🎉 Exercism Research is now launched. Help Exercism, help science and have some fun at research.exercism.io 🎉 # The-F00L's solution

## to Grains in the CFML Track

Published at Apr 13 2021 · 0 comments
Instructions
Test suite
Solution

Calculate the number of grains of wheat on a chessboard given that the number on each square doubles.

There once was a wise servant who saved the life of a prince. The king promised to pay whatever the servant could dream up. Knowing that the king loved chess, the servant told the king he would like to have grains of wheat. One grain on the first square of a chess board. Two grains on the next. Four on the third, and so on.

There are 64 squares on a chessboard.

Write code that shows:

• how many grains were on each square, and
• the total number of grains

## For bonus points

Did you get the tests passing and the code clean? If you want to, these are some additional things you could try:

• Optimize for speed.
• Optimize for readability.

Then please share your thoughts in a comment on the submission. Did this experiment make the code better? Worse? Did you learn anything from it?

To run the code in this exercise, you will only need to have CommandBox CLI installed. This binary runs CFML code from the command line.

To run the tests, `cd` into the exercise folder and run the following:

``````box task run TestRunner
# Or start up a test watcher that will rerun when files change
box task run TestRunner --:watcher
``````

The tests leverage a library called TestBox which supports xUnit and BDD style of testing. All test suites will be written in the BDD style which uses closures to define test specs. You won't need to worry about installing TestBox. The CLI test runner will take care of that for you. You just need to be connected to the internet the first time you run it. You can read more about it here:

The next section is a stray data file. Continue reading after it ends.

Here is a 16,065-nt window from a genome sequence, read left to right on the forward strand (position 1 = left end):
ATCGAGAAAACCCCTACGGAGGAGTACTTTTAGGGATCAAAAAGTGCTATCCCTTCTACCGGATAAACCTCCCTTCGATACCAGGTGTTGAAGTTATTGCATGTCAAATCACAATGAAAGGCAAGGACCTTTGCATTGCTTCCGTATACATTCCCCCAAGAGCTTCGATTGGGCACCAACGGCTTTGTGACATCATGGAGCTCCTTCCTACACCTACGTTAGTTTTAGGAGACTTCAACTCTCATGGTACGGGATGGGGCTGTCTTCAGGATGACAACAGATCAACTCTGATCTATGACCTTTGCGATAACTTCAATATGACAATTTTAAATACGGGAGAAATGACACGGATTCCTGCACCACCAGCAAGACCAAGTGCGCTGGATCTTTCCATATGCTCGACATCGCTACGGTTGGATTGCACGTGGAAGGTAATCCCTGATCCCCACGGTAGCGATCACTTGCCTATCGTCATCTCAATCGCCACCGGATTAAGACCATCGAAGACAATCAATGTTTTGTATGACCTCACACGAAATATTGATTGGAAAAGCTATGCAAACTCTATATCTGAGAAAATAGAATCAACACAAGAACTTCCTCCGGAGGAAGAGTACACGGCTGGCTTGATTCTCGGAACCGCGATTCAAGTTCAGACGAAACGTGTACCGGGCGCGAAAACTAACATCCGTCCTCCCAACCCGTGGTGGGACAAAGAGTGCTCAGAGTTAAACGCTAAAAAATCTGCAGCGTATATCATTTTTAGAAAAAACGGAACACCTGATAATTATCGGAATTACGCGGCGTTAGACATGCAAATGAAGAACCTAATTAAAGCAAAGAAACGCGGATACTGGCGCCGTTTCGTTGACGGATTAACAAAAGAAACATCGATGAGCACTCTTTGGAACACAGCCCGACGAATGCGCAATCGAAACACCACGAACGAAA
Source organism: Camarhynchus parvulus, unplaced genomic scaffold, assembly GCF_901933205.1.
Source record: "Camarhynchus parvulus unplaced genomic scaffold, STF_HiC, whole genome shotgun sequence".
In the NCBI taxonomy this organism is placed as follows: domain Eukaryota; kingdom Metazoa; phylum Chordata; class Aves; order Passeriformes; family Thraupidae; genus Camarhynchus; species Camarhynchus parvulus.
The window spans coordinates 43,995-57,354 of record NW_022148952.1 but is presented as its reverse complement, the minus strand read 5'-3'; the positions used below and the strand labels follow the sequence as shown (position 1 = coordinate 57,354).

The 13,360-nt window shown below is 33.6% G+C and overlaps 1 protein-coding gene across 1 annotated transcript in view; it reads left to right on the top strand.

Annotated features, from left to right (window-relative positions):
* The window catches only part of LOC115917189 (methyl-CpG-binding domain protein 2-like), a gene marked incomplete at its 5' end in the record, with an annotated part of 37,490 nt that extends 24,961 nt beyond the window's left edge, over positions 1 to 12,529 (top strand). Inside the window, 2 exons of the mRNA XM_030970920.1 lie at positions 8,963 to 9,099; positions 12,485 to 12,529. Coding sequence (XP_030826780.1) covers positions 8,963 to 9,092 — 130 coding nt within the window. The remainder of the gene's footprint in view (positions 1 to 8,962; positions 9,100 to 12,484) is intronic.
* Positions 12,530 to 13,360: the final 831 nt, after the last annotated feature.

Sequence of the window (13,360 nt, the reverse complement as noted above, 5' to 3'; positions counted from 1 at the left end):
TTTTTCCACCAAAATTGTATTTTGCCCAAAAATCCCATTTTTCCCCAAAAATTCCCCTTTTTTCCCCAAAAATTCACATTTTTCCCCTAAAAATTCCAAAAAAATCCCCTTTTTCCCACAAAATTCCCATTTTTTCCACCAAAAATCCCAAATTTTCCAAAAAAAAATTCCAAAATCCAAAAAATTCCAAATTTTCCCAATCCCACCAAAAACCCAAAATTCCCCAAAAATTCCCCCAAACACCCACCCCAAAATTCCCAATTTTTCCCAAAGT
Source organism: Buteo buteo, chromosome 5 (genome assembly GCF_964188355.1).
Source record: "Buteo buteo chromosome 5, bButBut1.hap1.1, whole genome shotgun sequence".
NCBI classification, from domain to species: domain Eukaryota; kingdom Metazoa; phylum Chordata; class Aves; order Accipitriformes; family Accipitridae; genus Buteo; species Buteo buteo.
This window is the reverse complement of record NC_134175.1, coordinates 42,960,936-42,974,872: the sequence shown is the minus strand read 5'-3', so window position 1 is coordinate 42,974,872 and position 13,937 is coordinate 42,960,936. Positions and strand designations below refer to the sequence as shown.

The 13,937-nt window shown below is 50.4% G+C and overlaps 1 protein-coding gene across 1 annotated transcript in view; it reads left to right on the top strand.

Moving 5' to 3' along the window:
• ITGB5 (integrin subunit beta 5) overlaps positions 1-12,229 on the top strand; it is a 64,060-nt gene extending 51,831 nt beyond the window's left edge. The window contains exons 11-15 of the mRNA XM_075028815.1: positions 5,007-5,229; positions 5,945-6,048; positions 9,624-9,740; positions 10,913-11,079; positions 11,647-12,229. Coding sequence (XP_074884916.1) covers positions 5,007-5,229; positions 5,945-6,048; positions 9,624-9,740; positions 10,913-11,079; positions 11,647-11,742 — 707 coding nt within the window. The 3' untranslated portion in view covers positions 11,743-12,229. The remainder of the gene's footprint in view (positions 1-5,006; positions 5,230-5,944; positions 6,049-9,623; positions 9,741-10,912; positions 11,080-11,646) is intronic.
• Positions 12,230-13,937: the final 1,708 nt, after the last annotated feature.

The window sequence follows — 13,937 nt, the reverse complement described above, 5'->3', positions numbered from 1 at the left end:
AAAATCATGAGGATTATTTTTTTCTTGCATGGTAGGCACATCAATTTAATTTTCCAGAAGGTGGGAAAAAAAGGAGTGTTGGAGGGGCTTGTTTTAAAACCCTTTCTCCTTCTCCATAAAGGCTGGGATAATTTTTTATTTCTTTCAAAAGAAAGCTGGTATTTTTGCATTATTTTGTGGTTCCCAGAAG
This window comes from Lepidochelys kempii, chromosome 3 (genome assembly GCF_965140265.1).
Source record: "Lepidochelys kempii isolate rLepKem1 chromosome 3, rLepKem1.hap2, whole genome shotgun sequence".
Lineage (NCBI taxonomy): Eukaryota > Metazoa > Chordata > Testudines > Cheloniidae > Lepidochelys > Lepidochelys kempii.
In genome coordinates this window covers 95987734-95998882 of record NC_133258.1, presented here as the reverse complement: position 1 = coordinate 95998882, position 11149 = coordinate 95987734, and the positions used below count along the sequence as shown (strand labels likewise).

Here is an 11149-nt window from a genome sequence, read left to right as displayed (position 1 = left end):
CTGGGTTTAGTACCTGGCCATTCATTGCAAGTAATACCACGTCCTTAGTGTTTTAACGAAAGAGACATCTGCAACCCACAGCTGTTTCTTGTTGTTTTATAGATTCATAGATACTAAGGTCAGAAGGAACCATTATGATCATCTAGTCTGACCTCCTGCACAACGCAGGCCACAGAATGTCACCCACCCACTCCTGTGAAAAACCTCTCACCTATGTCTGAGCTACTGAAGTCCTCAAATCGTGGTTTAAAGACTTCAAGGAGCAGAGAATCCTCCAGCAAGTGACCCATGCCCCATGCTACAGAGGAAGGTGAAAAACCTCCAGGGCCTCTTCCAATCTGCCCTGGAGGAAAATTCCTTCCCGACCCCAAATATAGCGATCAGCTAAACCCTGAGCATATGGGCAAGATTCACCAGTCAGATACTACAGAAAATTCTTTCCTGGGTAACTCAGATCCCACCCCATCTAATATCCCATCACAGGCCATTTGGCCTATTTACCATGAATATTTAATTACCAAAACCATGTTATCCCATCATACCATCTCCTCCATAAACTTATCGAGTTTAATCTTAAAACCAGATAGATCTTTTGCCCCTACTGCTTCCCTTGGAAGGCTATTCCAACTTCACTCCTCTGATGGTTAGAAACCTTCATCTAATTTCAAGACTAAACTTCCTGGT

https://testbox.ortusbooks.com/content/

## Source

JavaRanch Cattle Drive, exercise 6 http://www.javaranch.com/grains.jsp

## Submitting Incomplete Solutions

It's possible to submit an incomplete solution so you can see how others have completed the exercise.

### GrainsTest.cfc

``````component extends="testbox.system.BaseSpec" {

function beforeAll(){
SUT = createObject( 'Grains' );
}

function run(){

describe( "My Grains class", function(){

describe( 'returns the number of grains on the square', function(){

it( '1', function(){
expect( SUT.square( input='1' ) ).toBe( '1' );
});

it( '2', function(){
expect( SUT.square( input='2' ) ).toBe( '2' );
});

it( '3', function(){
expect( SUT.square( input='3' ) ).toBe( '4' );
});

it( '4', function(){
expect( SUT.square( input='4' ) ).toBe( '8' );
});

it( '16', function(){
expect( SUT.square( input='16' ) ).toBe( '32768' );
});

it( '32', function(){
expect( SUT.square( input='32' ) ).toBe( '2147483648' );
});

it( '64', function(){
expect( SUT.square( input='64' ) ).toBe( '9223372036854775808' );
});

it( 'square 0 raises an exception', function(){
expect( SUT.square( input='0' ) ).toBe( '-1' );
});

it( 'negative square raises an exception', function(){
expect( SUT.square( input='-1' ) ).toBe( '-1' );
});

it( 'square greater than 64 raises an exception', function(){
expect( SUT.square( input='65' ) ).toBe( '-1' );
});

});

it( 'returns the total number of grains on the board', function(){
expect( SUT.total() ).toBe( 18446744073709551615 );
});

});

}

}``````

### SolutionTest.cfc

``````component extends="GrainsTest" {

function beforeAll(){
SUT = createObject( 'Solution' );
}

}``````
``````/**
* Your implmentation of the Grains exercise
*/
component {
// in test case 64 fails with excepted value-1
function square( input ) {
if ((lsParseNumber(input)<1) || (lsParseNumber(input)>=65)) {
return -1;
}
return 2^(input-1);
}

function total( input ) {
return 2^64;
}

}``````

## Community comments

Find this solution interesting? Ask the author a question to learn more.

### What can you learn from this solution?

A huge amount can be learned from reading other people’s code. This is why we wanted to give exercism users the option of making their solutions public.

Here are some questions to help you reflect on this solution and learn the most from it.

• What compromises have been made?
• Are there new concepts here that you could read more about to improve your understanding?